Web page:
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A patient of his own

“Dear Boss man,

I hope you don’t mind but I let all the people out.  We have to rebuild a lot of the upper levels thanks to those wonderful raptors.  We’ll be using that new technique that’s become available…think it’s called making a meeeeeeeeess!

Besides they seemed alright enough to me!  Also, I have to go skin a cat or something…would you like it placed outside your door as a welcome mat?

Signed, Beatrixe Rouse”

The old Master looked at one of his few still living friends, Baldas, who had read the letter to him in their underground home.  When it was done he asked, “Making a mess?”

Baldas nodded emotionlessly, “With nine E’s, which she apparently was willing to pay for,”  Canergaks heavy set colleague reached to the table in front of him collecting the needles, fluids, and apple sauce to care for their own patient.  “You would be justified in releasing all of them from service and ceasing to fund their nonsense.”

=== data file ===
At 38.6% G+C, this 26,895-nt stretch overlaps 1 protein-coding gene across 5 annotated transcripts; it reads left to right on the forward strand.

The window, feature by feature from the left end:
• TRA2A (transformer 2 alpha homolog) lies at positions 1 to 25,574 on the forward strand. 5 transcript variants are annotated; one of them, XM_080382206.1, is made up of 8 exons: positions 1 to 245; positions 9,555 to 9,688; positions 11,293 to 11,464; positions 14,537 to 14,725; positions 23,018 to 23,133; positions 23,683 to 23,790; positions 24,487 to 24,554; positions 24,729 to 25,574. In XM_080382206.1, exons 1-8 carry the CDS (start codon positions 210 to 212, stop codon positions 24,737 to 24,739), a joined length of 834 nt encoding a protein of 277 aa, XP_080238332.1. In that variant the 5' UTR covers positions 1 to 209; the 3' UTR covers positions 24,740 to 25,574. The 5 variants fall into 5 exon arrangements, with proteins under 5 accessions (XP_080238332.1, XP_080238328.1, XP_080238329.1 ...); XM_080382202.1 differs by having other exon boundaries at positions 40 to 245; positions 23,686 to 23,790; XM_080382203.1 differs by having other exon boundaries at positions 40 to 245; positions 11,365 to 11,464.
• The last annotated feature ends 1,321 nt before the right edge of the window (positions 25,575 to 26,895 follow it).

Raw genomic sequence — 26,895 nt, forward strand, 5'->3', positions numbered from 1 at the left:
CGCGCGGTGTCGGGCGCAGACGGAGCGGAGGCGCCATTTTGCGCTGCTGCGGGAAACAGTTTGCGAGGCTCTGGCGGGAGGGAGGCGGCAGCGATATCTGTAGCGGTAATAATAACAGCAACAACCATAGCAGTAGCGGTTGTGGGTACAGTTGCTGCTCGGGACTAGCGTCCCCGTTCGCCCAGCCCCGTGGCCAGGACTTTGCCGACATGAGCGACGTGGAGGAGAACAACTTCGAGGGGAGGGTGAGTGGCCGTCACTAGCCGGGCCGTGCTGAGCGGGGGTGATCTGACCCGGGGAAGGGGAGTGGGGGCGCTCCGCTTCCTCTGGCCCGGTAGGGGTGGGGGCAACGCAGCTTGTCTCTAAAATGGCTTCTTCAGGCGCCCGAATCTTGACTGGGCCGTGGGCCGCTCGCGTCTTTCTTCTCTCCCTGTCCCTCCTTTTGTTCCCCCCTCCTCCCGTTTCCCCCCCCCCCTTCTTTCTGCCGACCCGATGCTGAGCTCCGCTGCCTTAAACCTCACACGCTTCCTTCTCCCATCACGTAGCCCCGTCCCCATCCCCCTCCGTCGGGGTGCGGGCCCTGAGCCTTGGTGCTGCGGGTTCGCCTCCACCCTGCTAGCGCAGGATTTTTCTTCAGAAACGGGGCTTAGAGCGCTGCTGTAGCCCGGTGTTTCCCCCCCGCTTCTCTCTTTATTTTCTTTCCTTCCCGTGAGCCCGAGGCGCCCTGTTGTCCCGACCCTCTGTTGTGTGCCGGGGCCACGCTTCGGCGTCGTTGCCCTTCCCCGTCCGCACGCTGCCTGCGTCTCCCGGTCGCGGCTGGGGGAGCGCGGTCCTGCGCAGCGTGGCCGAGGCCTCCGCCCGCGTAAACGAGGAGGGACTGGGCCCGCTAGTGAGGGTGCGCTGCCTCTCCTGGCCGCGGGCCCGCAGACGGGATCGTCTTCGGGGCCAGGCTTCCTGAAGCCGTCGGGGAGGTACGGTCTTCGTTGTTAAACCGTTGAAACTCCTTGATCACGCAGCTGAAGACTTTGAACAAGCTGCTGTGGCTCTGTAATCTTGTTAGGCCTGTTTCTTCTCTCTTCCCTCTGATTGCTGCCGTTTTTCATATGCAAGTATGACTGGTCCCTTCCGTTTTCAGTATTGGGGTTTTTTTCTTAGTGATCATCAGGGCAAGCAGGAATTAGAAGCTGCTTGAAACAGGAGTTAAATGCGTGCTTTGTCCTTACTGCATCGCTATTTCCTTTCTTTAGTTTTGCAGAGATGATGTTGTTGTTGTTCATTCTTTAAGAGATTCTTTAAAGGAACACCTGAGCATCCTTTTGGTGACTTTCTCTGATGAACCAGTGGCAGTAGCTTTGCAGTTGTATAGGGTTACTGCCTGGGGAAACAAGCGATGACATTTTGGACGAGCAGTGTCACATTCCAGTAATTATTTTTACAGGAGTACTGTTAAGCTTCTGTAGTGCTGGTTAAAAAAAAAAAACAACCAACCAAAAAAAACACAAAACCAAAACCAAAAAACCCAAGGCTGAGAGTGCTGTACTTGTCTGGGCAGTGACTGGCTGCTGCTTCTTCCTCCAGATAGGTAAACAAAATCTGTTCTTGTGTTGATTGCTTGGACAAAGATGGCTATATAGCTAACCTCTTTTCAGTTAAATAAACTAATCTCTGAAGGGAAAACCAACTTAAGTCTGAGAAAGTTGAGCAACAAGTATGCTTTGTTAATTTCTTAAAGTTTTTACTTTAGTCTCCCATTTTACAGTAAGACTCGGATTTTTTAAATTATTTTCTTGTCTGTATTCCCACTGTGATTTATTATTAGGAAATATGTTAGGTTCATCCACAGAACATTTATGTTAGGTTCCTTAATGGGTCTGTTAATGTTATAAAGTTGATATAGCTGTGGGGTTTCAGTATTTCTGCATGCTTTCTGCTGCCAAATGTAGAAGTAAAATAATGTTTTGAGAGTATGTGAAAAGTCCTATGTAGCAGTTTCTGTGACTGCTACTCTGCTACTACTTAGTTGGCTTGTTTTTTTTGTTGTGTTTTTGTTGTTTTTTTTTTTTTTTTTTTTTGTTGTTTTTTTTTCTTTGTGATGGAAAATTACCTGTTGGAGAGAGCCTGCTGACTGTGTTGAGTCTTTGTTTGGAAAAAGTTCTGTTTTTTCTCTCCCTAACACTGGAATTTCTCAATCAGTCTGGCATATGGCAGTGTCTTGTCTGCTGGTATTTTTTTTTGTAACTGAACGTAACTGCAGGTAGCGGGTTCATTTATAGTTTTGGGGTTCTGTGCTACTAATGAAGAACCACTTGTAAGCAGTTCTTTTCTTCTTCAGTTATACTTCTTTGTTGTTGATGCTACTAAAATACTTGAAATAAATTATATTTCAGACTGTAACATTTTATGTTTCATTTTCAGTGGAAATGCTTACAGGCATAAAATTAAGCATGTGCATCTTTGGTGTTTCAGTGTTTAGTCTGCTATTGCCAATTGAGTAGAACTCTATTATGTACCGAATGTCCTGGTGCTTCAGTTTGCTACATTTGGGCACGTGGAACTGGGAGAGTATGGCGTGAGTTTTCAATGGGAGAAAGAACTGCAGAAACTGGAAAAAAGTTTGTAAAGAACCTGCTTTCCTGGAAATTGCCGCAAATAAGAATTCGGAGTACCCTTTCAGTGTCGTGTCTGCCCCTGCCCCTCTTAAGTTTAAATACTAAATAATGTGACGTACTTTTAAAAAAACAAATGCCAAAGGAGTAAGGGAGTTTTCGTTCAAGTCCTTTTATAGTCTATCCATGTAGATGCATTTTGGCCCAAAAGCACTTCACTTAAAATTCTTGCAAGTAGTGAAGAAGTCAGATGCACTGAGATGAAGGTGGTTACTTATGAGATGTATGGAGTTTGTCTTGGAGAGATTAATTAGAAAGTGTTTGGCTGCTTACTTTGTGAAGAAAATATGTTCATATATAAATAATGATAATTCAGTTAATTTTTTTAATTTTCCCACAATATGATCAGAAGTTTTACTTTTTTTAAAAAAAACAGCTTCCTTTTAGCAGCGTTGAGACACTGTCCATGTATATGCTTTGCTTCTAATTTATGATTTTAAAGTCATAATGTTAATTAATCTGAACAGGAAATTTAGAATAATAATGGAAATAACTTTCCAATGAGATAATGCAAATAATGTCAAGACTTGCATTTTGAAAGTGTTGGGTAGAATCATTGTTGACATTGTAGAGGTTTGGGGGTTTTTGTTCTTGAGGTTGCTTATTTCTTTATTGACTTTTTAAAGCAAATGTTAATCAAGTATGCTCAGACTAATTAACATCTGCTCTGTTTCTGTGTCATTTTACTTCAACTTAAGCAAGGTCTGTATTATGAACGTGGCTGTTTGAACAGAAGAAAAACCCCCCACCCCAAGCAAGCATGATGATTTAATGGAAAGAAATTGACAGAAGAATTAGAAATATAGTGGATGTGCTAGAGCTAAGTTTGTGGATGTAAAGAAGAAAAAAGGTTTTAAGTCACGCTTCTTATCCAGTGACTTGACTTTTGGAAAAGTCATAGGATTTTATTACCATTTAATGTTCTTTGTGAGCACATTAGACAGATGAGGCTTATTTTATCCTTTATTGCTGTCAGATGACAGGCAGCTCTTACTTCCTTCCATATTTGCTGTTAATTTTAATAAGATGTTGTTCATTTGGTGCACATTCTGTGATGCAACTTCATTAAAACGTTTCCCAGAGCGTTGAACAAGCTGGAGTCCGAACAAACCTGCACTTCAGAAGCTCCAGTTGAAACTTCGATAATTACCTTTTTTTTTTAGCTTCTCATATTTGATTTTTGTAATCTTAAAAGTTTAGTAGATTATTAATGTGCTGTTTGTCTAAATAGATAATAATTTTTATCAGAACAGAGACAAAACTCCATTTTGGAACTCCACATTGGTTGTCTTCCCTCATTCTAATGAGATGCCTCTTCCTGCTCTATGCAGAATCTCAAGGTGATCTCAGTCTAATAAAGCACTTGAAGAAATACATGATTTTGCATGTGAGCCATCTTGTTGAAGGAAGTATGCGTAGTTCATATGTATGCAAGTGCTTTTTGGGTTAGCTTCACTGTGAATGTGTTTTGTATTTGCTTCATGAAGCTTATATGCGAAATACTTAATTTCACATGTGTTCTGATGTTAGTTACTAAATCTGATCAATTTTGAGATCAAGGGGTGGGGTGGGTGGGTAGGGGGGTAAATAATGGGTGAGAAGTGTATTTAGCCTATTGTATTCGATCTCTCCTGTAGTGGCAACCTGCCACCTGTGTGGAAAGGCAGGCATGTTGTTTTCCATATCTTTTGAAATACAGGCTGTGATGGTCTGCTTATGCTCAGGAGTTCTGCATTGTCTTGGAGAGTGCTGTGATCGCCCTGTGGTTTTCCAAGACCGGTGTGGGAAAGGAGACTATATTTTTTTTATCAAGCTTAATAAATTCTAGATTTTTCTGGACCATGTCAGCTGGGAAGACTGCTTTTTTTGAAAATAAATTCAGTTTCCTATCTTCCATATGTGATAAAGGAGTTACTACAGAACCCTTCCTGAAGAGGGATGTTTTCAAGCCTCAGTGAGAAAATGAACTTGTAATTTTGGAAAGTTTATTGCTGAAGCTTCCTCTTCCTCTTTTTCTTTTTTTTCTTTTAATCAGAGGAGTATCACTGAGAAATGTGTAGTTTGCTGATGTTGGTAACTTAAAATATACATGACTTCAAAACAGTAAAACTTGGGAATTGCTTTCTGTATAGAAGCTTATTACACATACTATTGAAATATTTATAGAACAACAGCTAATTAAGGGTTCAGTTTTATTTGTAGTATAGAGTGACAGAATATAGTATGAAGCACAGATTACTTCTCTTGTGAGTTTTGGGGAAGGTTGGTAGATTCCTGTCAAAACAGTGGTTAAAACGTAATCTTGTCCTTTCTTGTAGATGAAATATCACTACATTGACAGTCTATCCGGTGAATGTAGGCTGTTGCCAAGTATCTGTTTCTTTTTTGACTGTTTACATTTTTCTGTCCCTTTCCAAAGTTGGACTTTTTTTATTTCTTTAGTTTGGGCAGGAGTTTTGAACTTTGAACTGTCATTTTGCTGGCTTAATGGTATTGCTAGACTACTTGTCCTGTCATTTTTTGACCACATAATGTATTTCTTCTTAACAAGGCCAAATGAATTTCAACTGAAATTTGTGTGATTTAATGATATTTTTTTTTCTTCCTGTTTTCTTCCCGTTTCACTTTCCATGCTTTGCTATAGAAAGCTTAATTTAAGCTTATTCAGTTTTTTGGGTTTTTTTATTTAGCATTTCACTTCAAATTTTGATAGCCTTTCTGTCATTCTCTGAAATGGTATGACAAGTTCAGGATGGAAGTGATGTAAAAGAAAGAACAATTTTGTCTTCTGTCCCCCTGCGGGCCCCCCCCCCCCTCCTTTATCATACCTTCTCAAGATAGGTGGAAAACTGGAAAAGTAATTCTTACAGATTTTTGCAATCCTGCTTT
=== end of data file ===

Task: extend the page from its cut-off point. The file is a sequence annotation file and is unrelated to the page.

“I have often considered it, but I have rarely worked well with individuals of the same mind as myself.  Even you and Murgam have argued with me often forcing me to improve my methods and techniques.  I find I excel when working with those who openly challenge me.  I would have been justified in booting Beauchamp forty years ago, but now I am glad I did not.”

Baldas wasn’t convinced, “While I admit there are a few similarities it is insufficient reason to think she will prove adequate in the future.  Furthermore, we have other facilities working towards the same common goal.  We do not necessarily require an asylum, though it does fit with our needs.” Baldas evaluated his friend while they stood next to the patients bed, and saw his argument was not convincing  his audience. “In any occasion I was referring to the rat, not the psychiatrist.”

He waved his hand unconcerned, “That is similar to the previous argument with one addition.  Discretion is important, but I’ve found that those who are not intelligent enough to realize they should ask questions are incapable of truly betraying my secrets.”

Baldas applied the needle into the arm of their other living friend, Murgam, who stared at the ceiling unblinking. She had been trapped in this catatonic state for twenty years.

“For this purpose I could watch that facility and all the others collapse a thousand times, lose every inmate to escapes, plagues, and doctors with questionable methods and motives a thousand more.  I can live with the minor inconveniences of suspicion, wickedness, or foolishness.  If we get the result we want then the means and the price are moot.” 

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